9. Chapter 1 • Key questions for urban geographers: • What makes cities and neighbourhoods distinctive? • Are there spatial regularities in the arrangement of cities and towns across a country or region of the world? • Are there spatial regularities in the organization of land uses within cities and in who lives where? • How do people choose where to live what constraints do they face? • How does where we live affect our behaviour and quality of life? • What groups manipulate the urban environment and for what purposes? Who benefits from these manipulations?

  10. Four Key Concepts • Space- Space both shapes and is shaped by patterns of urban development and behaviour. [examples?] • Territoriality- “the tendency for particular groups within society – ethnic groups, gangs, gated communities, -- to attempt to establish some form of control, dominance, or exclusivity within a given area.” [examples?] • Distance- “influences patterns of social interaction and the shape and extent of social networks.” Relates to accessibility of goods and services to people. • Place- noting regularities of urban areas at a variety of scales as well as what gives them a distinctive ‘sense of place.’ E.g., the feel of a place can influence our sense of safety and whether it is economically attractive.

  11. Practical Aspects • Geographers have increasingly made use of quantitative methods and Geographical Information Systems (GIS) to study housing trends and other urban geographical matters. • They can be and are consulted about a variety of issues – redrawing political boundaries, how to foster social and economic revitalization of distressed neighbourhoods, and how to do more ecologically and socially sensitive urban and regional planning.

  12. History of Urban Geography • Different approaches have been taken over time: • Towns and cities as adaptations to natural physical conditions (e.g. rivers, oceans and harbours, resources, availability of potable water, etc.). • Spatial description of form, layout and functional patterns as partly determined by topography, availability of rivers for industry, etc. • Spatial analysis based on gathering of data to test models and hypotheses – e.g. why the rich live in certain neighbourhoods and the poor in others. • Behavioural approach that considers why people make the decisions they do and a humanistic approach that considers the meanings behind our behaviour.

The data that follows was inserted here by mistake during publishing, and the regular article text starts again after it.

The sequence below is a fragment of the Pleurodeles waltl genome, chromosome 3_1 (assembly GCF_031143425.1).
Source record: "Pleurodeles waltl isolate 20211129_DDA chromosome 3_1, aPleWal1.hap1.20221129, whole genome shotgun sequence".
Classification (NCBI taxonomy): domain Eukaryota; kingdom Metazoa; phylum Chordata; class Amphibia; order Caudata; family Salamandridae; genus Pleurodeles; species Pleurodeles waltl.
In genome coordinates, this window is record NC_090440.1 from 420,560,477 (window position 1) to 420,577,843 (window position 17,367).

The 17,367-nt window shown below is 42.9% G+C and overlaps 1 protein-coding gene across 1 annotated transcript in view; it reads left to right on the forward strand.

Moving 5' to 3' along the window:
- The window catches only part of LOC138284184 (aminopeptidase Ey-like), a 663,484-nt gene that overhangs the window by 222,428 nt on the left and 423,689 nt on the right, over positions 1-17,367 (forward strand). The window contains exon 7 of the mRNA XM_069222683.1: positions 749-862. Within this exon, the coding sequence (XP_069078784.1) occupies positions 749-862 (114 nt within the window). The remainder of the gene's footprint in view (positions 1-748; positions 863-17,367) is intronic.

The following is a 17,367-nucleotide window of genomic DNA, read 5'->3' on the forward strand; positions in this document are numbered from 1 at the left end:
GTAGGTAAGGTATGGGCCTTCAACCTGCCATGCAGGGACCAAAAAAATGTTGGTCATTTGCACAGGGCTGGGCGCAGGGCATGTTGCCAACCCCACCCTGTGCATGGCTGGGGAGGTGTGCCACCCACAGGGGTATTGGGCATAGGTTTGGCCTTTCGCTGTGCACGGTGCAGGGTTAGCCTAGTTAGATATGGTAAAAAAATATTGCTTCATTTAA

13. History of Urban Geography • Different approaches have been taken over time: • Structuralist approach which looks at the larger political, economic, and technological structures which drive urban change and set limits to people’s choices (also includes the political economy approach). • Feminist approach which looks at unequal gender relations and experiences in cities. • Structure-agency approach which tries to strike a balance between a ‘big picture’ structuralist approach and how people choose to respond to constraints in their lives. • Finally, a post-structuralist approach which “accepts the shifting and unstable nature of the world and concentrates on questions of who defines meaning, how this meaning is defined, and to what end. It is concerned with understanding the power of symbolism, images, and representation as expressed in language, communication, and the urban landscape.”

  14. Images/ Messages

  15. Images/ Messages • When we see iconic images of cities, districts, and individual buildings they speak to us, they unleash related associations. Some of these are individual to each of us, and some are conditioned by the media. Can you think of examples of each? The same is true of the people we see in cities. We make assump-tions about them based on age, dress, behaviour, and a host of other factors.

  16. What is ‘Normal’? • Our notion of a normal city is conditioned by the range of our experience, whereas if we travel to other countries we discover that cities can be something altogether different.

  17. What is ‘Normal’?